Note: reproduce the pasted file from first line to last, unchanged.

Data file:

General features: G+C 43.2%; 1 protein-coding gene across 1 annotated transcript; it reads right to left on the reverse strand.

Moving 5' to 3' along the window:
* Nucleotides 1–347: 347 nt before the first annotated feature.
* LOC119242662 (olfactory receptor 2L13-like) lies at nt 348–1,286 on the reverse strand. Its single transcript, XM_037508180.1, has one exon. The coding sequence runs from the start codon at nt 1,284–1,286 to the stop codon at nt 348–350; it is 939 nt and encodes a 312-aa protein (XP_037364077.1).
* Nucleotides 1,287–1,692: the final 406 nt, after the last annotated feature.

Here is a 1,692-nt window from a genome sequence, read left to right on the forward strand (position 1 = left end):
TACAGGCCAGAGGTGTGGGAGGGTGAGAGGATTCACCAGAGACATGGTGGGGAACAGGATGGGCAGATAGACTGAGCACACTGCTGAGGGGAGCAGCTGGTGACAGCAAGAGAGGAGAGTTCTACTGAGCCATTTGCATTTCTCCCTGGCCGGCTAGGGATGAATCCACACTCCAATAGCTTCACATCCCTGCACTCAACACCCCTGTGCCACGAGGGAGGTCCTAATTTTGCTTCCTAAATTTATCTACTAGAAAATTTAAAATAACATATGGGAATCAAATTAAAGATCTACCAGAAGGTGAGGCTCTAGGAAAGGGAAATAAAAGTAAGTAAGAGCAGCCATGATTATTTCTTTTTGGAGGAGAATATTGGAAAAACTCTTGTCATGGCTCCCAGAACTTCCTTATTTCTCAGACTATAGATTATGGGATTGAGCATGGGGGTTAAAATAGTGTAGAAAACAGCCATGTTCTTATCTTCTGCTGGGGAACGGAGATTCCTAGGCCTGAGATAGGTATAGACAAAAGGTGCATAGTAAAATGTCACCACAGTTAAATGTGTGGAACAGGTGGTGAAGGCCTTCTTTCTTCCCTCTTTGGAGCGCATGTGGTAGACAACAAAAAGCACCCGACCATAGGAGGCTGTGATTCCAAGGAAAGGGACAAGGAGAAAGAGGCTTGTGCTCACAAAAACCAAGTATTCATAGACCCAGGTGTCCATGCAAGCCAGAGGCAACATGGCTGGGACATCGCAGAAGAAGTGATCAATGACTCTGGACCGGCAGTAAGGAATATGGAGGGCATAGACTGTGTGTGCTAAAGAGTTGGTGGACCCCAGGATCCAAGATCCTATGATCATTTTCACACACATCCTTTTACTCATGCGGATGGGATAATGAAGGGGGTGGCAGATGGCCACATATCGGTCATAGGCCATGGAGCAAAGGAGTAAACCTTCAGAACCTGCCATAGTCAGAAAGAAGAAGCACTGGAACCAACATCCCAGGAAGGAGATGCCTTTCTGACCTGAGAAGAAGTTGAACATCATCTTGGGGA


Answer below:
General features: G+C 43.2%; 1 protein-coding gene across 1 annotated transcript; it reads right to left on the reverse strand.

Moving 5' to 3' along the window:
* Nucleotides 1–347: 347 nt before the first annotated feature.
* LOC119242662 (olfactory receptor 2L13-like) lies at nt 348–1,286 on the reverse strand. Its single transcript, XM_037508180.1, has one exon. The coding sequence runs from the start codon at nt 1,284–1,286 to the stop codon at nt 348–350; it is 939 nt and encodes a 312-aa protein (XP_037364077.1).
* Nucleotides 1,287–1,692: the final 406 nt, after the last annotated feature.

Here is a 1,692-nt window from a genome sequence, read left to right on the forward strand (position 1 = left end):
TACAGGCCAGAGGTGTGGGAGGGTGAGAGGATTCACCAGAGACATGGTGGGGAACAGGATGGGCAGATAGACTGAGCACACTGCTGAGGGGAGCAGCTGGTGACAGCAAGAGAGGAGAGTTCTACTGAGCCATTTGCATTTCTCCCTGGCCGGCTAGGGATGAATCCACACTCCAATAGCTTCACATCCCTGCACTCAACACCCCTGTGCCACGAGGGAGGTCCTAATTTTGCTTCCTAAATTTATCTACTAGAAAATTTAAAATAACATATGGGAATCAAATTAAAGATCTACCAGAAGGTGAGGCTCTAGGAAAGGGAAATAAAAGTAAGTAAGAGCAGCCATGATTATTTCTTTTTGGAGGAGAATATTGGAAAAACTCTTGTCATGGCTCCCAGAACTTCCTTATTTCTCAGACTATAGATTATGGGATTGAGCATGGGGGTTAAAATAGTGTAGAAAACAGCCATGTTCTTATCTTCTGCTGGGGAACGGAGATTCCTAGGCCTGAGATAGGTATAGACAAAAGGTGCATAGTAAAATGTCACCACAGTTAAATGTGTGGAACAGGTGGTGAAGGCCTTCTTTCTTCCCTCTTTGGAGCGCATGTGGTAGACAACAAAAAGCACCCGACCATAGGAGGCTGTGATTCCAAGGAAAGGGACAAGGAGAAAGAGGCTTGTGCTCACAAAAACCAAGTATTCATAGACCCAGGTGTCCATGCAAGCCAGAGGCAACATGGCTGGGACATCGCAGAAGAAGTGATCAATGACTCTGGACCGGCAGTAAGGAATATGGAGGGCATAGACTGTGTGTGCTAAAGAGTTGGTGGACCCCAGGATCCAAGATCCTATGATCATTTTCACACACATCCTTTTACTCATGCGGATGGGATAATGAAGGGGGTGGCAGATGGCCACATATCGGTCATAGGCCATGGAGCAAAGGAGTAAACCTTCAGAACCTGCCATAGTCAGAAAGAAGAAGCACTGGAACCAACATCCCAGGAAGGAGATGCCTTTCTGACCTGAGAAGAAGTTGAACATCATCTTGGGGA